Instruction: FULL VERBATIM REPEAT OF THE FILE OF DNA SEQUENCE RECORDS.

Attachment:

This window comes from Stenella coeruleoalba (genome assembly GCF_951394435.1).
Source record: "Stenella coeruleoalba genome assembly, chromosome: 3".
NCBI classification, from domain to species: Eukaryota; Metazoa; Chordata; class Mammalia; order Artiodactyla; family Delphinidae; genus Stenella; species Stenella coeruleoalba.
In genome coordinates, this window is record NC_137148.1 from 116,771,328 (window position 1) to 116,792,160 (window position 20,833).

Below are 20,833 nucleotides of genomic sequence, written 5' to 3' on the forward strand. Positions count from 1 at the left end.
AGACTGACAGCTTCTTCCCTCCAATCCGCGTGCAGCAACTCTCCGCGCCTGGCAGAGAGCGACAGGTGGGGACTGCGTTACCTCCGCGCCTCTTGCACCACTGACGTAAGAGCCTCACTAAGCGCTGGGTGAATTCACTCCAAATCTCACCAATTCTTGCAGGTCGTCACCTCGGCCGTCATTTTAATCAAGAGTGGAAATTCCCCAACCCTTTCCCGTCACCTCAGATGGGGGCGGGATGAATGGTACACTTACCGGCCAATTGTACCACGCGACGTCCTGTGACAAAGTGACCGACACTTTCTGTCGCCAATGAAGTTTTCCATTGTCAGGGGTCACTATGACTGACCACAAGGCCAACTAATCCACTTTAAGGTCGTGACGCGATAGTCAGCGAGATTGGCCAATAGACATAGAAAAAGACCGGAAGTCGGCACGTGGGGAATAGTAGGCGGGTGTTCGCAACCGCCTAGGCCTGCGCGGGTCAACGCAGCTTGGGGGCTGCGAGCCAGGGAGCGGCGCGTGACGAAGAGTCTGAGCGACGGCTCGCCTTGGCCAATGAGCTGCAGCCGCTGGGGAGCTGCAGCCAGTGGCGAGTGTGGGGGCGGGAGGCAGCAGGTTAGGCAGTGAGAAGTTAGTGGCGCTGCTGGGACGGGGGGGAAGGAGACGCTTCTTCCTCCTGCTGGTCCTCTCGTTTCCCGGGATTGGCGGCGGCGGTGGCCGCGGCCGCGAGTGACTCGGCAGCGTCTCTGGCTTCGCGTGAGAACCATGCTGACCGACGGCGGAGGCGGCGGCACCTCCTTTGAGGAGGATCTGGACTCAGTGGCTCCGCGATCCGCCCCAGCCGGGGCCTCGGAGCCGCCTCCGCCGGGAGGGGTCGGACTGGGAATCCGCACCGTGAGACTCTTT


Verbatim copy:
This window comes from Stenella coeruleoalba (genome assembly GCF_951394435.1).
Source record: "Stenella coeruleoalba genome assembly, chromosome: 3".
NCBI classification, from domain to species: Eukaryota; Metazoa; Chordata; class Mammalia; order Artiodactyla; family Delphinidae; genus Stenella; species Stenella coeruleoalba.
In genome coordinates, this window is record NC_137148.1 from 116,771,328 (window position 1) to 116,792,160 (window position 20,833).

Below are 20,833 nucleotides of genomic sequence, written 5' to 3' on the forward strand. Positions count from 1 at the left end.
AGACTGACAGCTTCTTCCCTCCAATCCGCGTGCAGCAACTCTCCGCGCCTGGCAGAGAGCGACAGGTGGGGACTGCGTTACCTCCGCGCCTCTTGCACCACTGACGTAAGAGCCTCACTAAGCGCTGGGTGAATTCACTCCAAATCTCACCAATTCTTGCAGGTCGTCACCTCGGCCGTCATTTTAATCAAGAGTGGAAATTCCCCAACCCTTTCCCGTCACCTCAGATGGGGGCGGGATGAATGGTACACTTACCGGCCAATTGTACCACGCGACGTCCTGTGACAAAGTGACCGACACTTTCTGTCGCCAATGAAGTTTTCCATTGTCAGGGGTCACTATGACTGACCACAAGGCCAACTAATCCACTTTAAGGTCGTGACGCGATAGTCAGCGAGATTGGCCAATAGACATAGAAAAAGACCGGAAGTCGGCACGTGGGGAATAGTAGGCGGGTGTTCGCAACCGCCTAGGCCTGCGCGGGTCAACGCAGCTTGGGGGCTGCGAGCCAGGGAGCGGCGCGTGACGAAGAGTCTGAGCGACGGCTCGCCTTGGCCAATGAGCTGCAGCCGCTGGGGAGCTGCAGCCAGTGGCGAGTGTGGGGGCGGGAGGCAGCAGGTTAGGCAGTGAGAAGTTAGTGGCGCTGCTGGGACGGGGGGGAAGGAGACGCTTCTTCCTCCTGCTGGTCCTCTCGTTTCCCGGGATTGGCGGCGGCGGTGGCCGCGGCCGCGAGTGACTCGGCAGCGTCTCTGGCTTCGCGTGAGAACCATGCTGACCGACGGCGGAGGCGGCGGCACCTCCTTTGAGGAGGATCTGGACTCAGTGGCTCCGCGATCCGCCCCAGCCGGGGCCTCGGAGCCGCCTCCGCCGGGAGGGGTCGGACTGGGAATCCGCACCGTGAGACTCTTT